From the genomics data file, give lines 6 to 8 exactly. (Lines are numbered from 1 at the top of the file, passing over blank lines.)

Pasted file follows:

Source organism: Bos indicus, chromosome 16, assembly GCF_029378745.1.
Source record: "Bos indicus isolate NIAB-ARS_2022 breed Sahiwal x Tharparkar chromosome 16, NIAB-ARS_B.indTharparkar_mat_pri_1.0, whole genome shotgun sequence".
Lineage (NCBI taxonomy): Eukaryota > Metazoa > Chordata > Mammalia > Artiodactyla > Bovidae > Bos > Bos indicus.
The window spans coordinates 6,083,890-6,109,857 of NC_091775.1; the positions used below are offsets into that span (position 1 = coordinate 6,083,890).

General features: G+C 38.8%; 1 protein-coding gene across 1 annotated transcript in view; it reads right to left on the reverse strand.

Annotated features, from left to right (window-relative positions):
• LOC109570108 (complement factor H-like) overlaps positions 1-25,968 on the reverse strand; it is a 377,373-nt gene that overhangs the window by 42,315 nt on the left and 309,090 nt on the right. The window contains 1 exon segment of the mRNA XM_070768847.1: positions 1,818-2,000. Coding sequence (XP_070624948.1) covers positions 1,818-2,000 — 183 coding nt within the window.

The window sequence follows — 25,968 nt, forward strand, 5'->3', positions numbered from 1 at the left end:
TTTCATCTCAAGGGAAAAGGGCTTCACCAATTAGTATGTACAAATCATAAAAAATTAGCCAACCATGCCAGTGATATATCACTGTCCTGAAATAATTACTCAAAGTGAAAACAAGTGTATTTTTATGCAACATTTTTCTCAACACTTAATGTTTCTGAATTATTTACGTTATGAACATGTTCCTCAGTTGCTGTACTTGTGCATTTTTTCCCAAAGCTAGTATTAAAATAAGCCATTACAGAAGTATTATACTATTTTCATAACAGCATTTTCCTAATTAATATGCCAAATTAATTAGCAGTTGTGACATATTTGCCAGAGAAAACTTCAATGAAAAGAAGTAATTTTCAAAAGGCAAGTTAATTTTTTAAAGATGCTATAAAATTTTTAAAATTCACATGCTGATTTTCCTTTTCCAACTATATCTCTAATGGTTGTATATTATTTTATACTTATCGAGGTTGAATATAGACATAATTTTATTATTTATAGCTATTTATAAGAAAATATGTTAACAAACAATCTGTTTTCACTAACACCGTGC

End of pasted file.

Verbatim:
Annotated features, from left to right (window-relative positions):
• LOC109570108 (complement factor H-like) overlaps positions 1-25,968 on the reverse strand; it is a 377,373-nt gene that overhangs the window by 42,315 nt on the left and 309,090 nt on the right. The window contains 1 exon segment of the mRNA XM_070768847.1: positions 1,818-2,000. Coding sequence (XP_070624948.1) covers positions 1,818-2,000 — 183 coding nt within the window.

The window sequence follows — 25,968 nt, forward strand, 5'->3', positions numbered from 1 at the left end: